How I wish I documented my feelings and thoughts when I was still working at a job I could not wait to quit. That would’ve been interesting to look back on.
Back in earlier days, I would call myself a “Professional Jobhopper”��♀️ (‘someone who works briefly in one position after another rather than staying at any one job or organisation long-term’) . I have always been eager to try out different jobs to see how well I fit there, to what extent the tasks and responsibilities interest me, whether they’ll bring me forward. It’s a never-ending process of trial and error🏗️. I have never been scared of encountering financial insecurity, or to take chances and risks with long breaks in-between jobs. I simply love trying out new things more than having a stable income.
Until I was 25, the only full-time gigs I had were internships which would automatically come to an end after around five or six months. After that, you’re free to move and start over at a different place. Unless you without a doubt want to stay at the place where you interned and they want to hire you as well. (Spoiler: neither of these situations were applicable to me). There were many part-time and also some freelance jobs. The idea of giving up my freedom to work at a 9–5 scared me to death, so I postponed until I no longer could.
I planned a small break to take time for myself (I calculated in 3 months of unemployment and living off my savings). My job search did not go as planned🙀. As I went past the three-month mark, my bank account was reaching its limits and started to get dangerously empty💱. I was weeks away from being broke and losing my accommodation (the month before I started at this gig I was literally unable to pay my rent on time, and it wasn’t the first month). I was turning every penny twice, trying to save money on whatever I could. This resulted in just eating crackers on some days, all for the sake of stretching out the little money I had left a bit further🤷.
Then came along an opportunity and I took it. (Not only out of pure hard necessity, but for the prospects it offered. Or so I thought.) A fresh startup, who acclaimed to be moving to the top and beyond. And I was invited for the ride🎢.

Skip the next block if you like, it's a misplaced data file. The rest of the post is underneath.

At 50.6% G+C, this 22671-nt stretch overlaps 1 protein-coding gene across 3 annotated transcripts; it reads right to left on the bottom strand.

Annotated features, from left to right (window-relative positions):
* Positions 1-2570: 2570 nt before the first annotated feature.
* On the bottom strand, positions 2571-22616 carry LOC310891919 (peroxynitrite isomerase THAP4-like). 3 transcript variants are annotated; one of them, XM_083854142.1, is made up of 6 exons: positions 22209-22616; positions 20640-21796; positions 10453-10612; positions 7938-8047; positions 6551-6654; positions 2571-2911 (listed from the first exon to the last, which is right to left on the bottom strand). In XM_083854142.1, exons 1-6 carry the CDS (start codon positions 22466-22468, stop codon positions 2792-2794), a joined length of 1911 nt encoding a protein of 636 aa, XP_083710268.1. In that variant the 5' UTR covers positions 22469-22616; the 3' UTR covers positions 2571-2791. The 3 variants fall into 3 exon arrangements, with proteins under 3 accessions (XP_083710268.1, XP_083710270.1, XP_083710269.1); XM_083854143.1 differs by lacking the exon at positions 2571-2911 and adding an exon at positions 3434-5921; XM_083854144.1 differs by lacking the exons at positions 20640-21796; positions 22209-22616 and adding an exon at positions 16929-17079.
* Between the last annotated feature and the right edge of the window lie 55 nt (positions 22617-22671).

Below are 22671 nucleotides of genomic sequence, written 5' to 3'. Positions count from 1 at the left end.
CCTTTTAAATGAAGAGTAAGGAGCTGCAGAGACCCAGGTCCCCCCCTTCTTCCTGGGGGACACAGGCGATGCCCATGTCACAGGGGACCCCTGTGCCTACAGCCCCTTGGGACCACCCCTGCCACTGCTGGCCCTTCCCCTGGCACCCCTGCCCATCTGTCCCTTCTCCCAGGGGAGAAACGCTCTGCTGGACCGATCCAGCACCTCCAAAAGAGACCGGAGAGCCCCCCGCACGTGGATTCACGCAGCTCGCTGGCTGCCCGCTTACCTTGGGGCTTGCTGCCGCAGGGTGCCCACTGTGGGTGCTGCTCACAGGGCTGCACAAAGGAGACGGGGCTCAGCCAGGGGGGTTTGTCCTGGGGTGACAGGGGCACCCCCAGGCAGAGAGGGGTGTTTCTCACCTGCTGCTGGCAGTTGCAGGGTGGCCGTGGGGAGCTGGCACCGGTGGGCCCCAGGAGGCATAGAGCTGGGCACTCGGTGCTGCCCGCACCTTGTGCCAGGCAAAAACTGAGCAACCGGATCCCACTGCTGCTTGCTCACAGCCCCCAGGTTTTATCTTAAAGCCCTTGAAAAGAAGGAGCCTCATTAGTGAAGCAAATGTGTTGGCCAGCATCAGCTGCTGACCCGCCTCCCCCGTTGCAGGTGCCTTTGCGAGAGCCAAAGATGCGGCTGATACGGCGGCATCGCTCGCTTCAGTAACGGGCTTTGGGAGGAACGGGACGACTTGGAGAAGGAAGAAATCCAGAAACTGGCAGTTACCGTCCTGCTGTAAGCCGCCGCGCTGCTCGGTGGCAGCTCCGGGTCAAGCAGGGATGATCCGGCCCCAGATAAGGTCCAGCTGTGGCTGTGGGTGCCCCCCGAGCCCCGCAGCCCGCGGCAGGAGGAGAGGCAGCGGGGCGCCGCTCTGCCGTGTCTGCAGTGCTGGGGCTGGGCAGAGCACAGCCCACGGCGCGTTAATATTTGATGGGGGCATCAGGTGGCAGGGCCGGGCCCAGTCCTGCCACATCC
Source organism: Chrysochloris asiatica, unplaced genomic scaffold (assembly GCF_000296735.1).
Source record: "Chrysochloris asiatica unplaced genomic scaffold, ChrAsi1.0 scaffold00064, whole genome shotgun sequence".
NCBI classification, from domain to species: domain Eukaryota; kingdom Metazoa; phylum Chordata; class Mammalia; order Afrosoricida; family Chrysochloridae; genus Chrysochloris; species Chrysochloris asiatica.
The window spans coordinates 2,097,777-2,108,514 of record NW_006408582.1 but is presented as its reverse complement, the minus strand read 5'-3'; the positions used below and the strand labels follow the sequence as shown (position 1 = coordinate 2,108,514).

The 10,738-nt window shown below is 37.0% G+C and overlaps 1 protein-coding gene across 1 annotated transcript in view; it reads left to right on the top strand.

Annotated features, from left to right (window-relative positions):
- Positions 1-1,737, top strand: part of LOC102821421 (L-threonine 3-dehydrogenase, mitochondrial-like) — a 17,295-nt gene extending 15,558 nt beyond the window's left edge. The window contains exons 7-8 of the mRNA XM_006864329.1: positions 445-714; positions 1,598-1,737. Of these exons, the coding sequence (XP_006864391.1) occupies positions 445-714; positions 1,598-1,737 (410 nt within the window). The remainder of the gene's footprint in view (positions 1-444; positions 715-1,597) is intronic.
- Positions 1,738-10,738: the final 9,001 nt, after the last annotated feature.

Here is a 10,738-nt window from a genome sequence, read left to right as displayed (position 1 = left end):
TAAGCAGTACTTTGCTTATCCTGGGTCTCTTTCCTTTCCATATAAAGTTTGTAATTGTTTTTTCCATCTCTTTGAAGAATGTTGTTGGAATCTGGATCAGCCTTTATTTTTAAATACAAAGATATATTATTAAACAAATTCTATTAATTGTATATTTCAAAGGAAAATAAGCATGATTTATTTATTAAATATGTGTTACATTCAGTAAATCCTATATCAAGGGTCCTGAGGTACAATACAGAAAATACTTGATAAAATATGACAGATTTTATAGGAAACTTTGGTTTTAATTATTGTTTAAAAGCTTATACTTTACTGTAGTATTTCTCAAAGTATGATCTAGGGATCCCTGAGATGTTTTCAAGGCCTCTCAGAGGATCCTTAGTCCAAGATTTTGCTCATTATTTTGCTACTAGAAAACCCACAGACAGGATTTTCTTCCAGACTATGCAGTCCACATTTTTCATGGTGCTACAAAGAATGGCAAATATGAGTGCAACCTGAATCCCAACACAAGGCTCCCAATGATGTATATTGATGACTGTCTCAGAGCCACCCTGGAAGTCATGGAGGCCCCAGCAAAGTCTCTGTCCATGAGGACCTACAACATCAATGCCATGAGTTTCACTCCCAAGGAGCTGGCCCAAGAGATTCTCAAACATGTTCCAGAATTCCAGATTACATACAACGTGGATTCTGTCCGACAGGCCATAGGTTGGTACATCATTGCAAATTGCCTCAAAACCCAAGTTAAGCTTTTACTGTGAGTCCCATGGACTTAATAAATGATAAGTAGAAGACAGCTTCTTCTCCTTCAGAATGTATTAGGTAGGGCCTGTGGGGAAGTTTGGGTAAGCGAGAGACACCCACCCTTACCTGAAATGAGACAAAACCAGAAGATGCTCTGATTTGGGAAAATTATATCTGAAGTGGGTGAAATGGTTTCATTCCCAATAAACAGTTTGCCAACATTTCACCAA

So how was the work?
The ride went fast. I quickly learned that a small start up requires you to work your a$s off. Or at least, that was the case at this one. The first two months were intense. So were all months after that😵.
I felt responsible and took responsibility and did my best to finish off the work in time (even though it was impossible due to a constant stream of work input together with a chronically understaffed team). My loyalty was milked out or silently approved. That I was close to reaching burn-out point didn’t matter⚰️. Just continue and your hard work is always rewarded. Right?
What was the reward?
Ehm. Besides money🤔?
I gave it my all for the whole ride. Always trying to do more than expected. Showing willingness to help out at whatever task I was asked to do, train new people, sure, with pleasure! Whatever. But the work however was never done. All I did was drain myself for nearly a year and putting the company first👩💼. I did get drilled, but that is about it. The prospects were professional growth via company trainings. This was a promise and not captured black on white in my contract, so of course no one bothered🙈. The trainings I got would take place on irregular occasions and only scratch the surface. Or someone would tell me to go do this and that, leave me to it, two minutes later I’d be done, and that was it. The gains were minimal. Not worth the effort. It took me some extra months to lose faith in what was promised. I stayed hopeful and positive, even though deep down I knew that it was crap and just not going to happen😃.